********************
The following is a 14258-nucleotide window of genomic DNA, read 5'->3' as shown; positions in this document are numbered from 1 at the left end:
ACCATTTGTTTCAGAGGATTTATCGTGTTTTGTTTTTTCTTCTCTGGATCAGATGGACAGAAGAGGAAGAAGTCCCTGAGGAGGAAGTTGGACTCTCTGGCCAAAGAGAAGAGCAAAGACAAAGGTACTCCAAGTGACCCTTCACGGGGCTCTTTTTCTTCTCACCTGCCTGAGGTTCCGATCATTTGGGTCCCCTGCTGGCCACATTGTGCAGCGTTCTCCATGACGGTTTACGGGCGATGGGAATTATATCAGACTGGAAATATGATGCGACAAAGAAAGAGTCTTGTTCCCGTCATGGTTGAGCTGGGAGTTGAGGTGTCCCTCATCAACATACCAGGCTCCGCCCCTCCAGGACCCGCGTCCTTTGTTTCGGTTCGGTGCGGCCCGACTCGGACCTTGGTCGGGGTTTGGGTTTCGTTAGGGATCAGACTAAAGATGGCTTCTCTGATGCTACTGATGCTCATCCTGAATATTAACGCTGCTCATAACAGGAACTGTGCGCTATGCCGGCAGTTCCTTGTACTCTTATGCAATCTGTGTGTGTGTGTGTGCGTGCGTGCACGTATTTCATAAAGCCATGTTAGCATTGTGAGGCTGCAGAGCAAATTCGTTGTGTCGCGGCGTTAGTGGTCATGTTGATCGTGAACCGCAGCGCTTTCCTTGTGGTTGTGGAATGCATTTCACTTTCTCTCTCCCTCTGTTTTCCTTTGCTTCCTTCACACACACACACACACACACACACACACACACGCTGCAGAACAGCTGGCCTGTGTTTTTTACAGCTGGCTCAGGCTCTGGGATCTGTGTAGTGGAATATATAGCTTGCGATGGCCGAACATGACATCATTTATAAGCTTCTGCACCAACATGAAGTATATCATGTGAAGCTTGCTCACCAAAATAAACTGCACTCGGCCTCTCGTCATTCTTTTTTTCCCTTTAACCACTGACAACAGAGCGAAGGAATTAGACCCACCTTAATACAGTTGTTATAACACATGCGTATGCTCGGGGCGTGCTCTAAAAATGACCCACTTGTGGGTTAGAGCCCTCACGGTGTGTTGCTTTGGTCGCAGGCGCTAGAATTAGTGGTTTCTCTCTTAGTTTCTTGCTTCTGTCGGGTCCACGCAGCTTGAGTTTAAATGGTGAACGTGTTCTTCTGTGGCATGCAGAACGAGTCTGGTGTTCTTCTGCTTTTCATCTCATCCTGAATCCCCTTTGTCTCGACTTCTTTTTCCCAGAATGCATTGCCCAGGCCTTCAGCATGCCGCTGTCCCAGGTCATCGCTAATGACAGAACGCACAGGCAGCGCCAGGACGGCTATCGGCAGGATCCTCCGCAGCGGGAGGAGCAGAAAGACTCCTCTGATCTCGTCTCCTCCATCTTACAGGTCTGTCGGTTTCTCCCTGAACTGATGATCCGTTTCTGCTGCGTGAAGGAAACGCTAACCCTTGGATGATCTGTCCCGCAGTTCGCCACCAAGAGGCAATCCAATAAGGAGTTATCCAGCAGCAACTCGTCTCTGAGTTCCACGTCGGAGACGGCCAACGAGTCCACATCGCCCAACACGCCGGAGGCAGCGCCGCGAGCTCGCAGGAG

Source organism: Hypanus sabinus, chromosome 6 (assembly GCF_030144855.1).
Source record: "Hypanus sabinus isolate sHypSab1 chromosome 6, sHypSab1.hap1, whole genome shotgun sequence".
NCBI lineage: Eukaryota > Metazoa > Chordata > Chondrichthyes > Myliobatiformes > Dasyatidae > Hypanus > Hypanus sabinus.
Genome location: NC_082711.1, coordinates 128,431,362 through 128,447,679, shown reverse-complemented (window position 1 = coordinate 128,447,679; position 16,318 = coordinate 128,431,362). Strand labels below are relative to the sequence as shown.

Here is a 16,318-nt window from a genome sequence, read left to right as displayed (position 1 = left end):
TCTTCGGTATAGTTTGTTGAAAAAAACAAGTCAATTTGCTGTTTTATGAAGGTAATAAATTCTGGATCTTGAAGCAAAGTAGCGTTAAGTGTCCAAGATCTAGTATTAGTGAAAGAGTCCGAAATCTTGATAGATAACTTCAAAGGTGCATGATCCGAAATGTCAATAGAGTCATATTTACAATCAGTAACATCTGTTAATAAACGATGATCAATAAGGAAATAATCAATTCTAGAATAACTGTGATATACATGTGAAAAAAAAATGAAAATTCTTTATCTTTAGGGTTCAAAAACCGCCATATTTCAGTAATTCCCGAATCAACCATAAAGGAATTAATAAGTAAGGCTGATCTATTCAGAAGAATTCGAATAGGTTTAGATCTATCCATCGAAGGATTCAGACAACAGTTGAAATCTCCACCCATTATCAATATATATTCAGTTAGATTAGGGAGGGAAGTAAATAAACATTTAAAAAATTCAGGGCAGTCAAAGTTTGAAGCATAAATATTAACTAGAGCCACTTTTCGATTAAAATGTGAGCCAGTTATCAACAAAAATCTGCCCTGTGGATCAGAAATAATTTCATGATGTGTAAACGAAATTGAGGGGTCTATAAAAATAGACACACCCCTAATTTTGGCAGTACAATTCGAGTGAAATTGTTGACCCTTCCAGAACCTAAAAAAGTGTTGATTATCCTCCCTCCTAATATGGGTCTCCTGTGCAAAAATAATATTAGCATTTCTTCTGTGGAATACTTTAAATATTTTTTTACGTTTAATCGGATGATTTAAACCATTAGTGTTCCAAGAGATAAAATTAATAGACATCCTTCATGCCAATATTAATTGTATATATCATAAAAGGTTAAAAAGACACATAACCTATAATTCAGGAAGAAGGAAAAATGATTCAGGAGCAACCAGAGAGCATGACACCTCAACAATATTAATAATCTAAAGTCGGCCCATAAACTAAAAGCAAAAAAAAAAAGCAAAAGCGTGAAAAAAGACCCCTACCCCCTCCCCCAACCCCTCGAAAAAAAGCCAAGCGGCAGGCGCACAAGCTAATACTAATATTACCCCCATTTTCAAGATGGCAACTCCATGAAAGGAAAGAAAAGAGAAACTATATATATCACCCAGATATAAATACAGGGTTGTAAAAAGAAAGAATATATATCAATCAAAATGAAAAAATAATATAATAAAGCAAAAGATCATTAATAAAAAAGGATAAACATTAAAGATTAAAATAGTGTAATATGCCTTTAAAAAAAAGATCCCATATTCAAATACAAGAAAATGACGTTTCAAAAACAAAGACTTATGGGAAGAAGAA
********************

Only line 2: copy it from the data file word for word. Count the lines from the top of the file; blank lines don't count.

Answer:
ACCATTTGTTTCAGAGGATTTATCGTGTTTTGTTTTTTCTTCTCTGGATCAGATGGACAGAAGAGGAAGAAGTCCCTGAGGAGGAAGTTGGACTCTCTGGCCAAAGAGAAGAGCAAAGACAAAGGTACTCCAAGTGACCCTTCACGGGGCTCTTTTTCTTCTCACCTGCCTGAGGTTCCGATCATTTGGGTCCCCTGCTGGCCACATTGTGCAGCGTTCTCCATGACGGTTTACGGGCGATGGGAATTATATCAGACTGGAAATATGATGCGACAAAGAAAGAGTCTTGTTCCCGTCATGGTTGAGCTGGGAGTTGAGGTGTCCCTCATCAACATACCAGGCTCCGCCCCTCCAGGACCCGCGTCCTTTGTTTCGGTTCGGTGCGGCCCGACTCGGACCTTGGTCGGGGTTTGGGTTTCGTTAGGGATCAGACTAAAGATGGCTTCTCTGATGCTACTGATGCTCATCCTGAATATTAACGCTGCTCATAACAGGAACTGTGCGCTATGCCGGCAGTTCCTTGTACTCTTATGCAATCTGTGTGTGTGTGTGTGCGTGCGTGCACGTATTTCATAAAGCCATGTTAGCATTGTGAGGCTGCAGAGCAAATTCGTTGTGTCGCGGCGTTAGTGGTCATGTTGATCGTGAACCGCAGCGCTTTCCTTGTGGTTGTGGAATGCATTTCACTTTCTCTCTCCCTCTGTTTTCCTTTGCTTCCTTCACACACACACACACACACACACACACACACACGCTGCAGAACAGCTGGCCTGTGTTTTTTACAGCTGGCTCAGGCTCTGGGATCTGTGTAGTGGAATATATAGCTTGCGATGGCCGAACATGACATCATTTATAAGCTTCTGCACCAACATGAAGTATATCATGTGAAGCTTGCTCACCAAAATAAACTGCACTCGGCCTCTCGTCATTCTTTTTTTCCCTTTAACCACTGACAACAGAGCGAAGGAATTAGACCCACCTTAATACAGTTGTTATAACACATGCGTATGCTCGGGGCGTGCTCTAAAAATGACCCACTTGTGGGTTAGAGCCCTCACGGTGTGTTGCTTTGGTCGCAGGCGCTAGAATTAGTGGTTTCTCTCTTAGTTTCTTGCTTCTGTCGGGTCCACGCAGCTTGAGTTTAAATGGTGAACGTGTTCTTCTGTGGCATGCAGAACGAGTCTGGTGTTCTTCTGCTTTTCATCTCATCCTGAATCCCCTTTGTCTCGACTTCTTTTTCCCAGAATGCATTGCCCAGGCCTTCAGCATGCCGCTGTCCCAGGTCATCGCTAATGACAGAACGCACAGGCAGCGCCAGGACGGCTATCGGCAGGATCCTCCGCAGCGGGAGGAGCAGAAAGACTCCTCTGATCTCGTCTCCTCCATCTTACAGGTCTGTCGGTTTCTCCCTGAACTGATGATCCGTTTCTGCTGCGTGAAGGAAACGCTAACCCTTGGATGATCTGTCCCGCAGTTCGCCACCAAGAGGCAATCCAATAAGGAGTTATCCAGCAGCAACTCGTCTCTGAGTTCCACGTCGGAGACGGCCAACGAGTCCACATCGCCCAACACGCCGGAGGCAGCGCCGCGAGCTCGCAGGAG